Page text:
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Being John Malkovich (1999)
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Review Date: November 14, 1999
Director: Spike Jonze
Writer: Charlie Kaufman
Producers: S. Golin, V. Landay, S. Stern, M. Stipe
Actors:
John Cusack
Cameron Diaz
Catherine Keener
John Malkovich
Plot:
An unemployed puppeteer finds himself a temporary "regular job" as a file clerk in an office on the 71/2th floor of a corporate building. One day, he discovers a tiny door and a room which apparently leads into the brain of actor John Malkovich, allowing anyone who enters the portal to automatically be inside the thespian for about 15 minutes before being spit out and onto the side of a New Jersey Turnpike. Got that?
Critique:
This is one fucked up movie! (Excuse the language, but these were the only words that kept going through my head as I inhaled this moving picture) Fucked up in a good way, of course. This is probably the most creative film of the year with a script loaded with layers of surreal cream, a cast playing against type and scoring with solid performances all around, and an inventive look inside the infamous Warhol-annointed "everyone will get their 15-minutes of fame" parable. On top of all that, this film actually makes sense (for the most part) unlike many of the other "weird" films which attempt to break the calmness of Hollywood's arrangement with the mediocre (see BREAKFAST OF CHAMPIONS) and is genuinely funny! I could see Dali and Frued sitting around with some over-salsa'd nachos and having a blast with this movie! Oh, and how I wouldn't mind being a fly on the wall when they attempted to interpret this film's many zings and zangs. Fry this egg, why don't you.

What was even cooler about this film was that I never knew what was going to happen next. In fact, its main plot force of a portal leading inside actor John Malkovich's head was just the springboard from which an even wilder ride through one's own conscious and subconscious feelings of identity, life, love and sexuality took form. Wonderfully written, succinctly directed by Jonze, who could not have picked a more appropriate script for his own paranormal sensibilities, and featuring an unrecognizable great performance by Cameron Diaz, another solid show from Catherine Keener, and Cusack showing us that he can play more than just a wise-cracking smart-ass. It also needs to be said that actor John Malkovich, besides being a good sport about the whole thing, plays himself and all the other characters extremely well, and does quite the job of convincing everyone that he is himself (?). Looking back, there were no specific scenes in this film which were particularly memorable, and the script may have gone a little over-the-top in certain respects (did they really have to be living with a monkey?), but one cannot blame the genius when running rampant and dropping a couple of their eccentricities by the wayside. All in all, an entertaining surreal ball of confusionary psychological fun for the strange one in all of us. Also, look for a couple of pretty cool cameos by some of Hollywood's hipsters. Definitely, NOT for everyone!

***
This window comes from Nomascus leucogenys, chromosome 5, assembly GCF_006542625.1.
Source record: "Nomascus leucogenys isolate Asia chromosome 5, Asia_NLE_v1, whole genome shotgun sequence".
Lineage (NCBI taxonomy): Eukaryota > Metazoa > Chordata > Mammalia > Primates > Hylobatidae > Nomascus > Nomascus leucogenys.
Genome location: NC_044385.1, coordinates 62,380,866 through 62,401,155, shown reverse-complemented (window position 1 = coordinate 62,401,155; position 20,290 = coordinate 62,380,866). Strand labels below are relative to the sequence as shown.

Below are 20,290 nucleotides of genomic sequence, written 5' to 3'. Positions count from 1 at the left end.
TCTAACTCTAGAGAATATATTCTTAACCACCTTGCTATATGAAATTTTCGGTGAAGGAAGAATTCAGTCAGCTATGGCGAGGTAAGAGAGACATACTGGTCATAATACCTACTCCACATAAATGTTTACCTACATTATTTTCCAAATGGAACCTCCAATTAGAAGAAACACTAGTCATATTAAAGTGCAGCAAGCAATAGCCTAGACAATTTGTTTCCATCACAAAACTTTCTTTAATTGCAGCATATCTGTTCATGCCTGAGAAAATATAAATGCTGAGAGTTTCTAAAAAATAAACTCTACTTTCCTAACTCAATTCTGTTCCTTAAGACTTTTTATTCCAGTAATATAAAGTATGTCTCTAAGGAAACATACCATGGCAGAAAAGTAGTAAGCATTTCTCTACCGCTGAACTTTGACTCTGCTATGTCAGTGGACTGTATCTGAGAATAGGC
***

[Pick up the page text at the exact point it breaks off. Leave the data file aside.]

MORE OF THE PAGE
(c) 2014 Berge Garabedian
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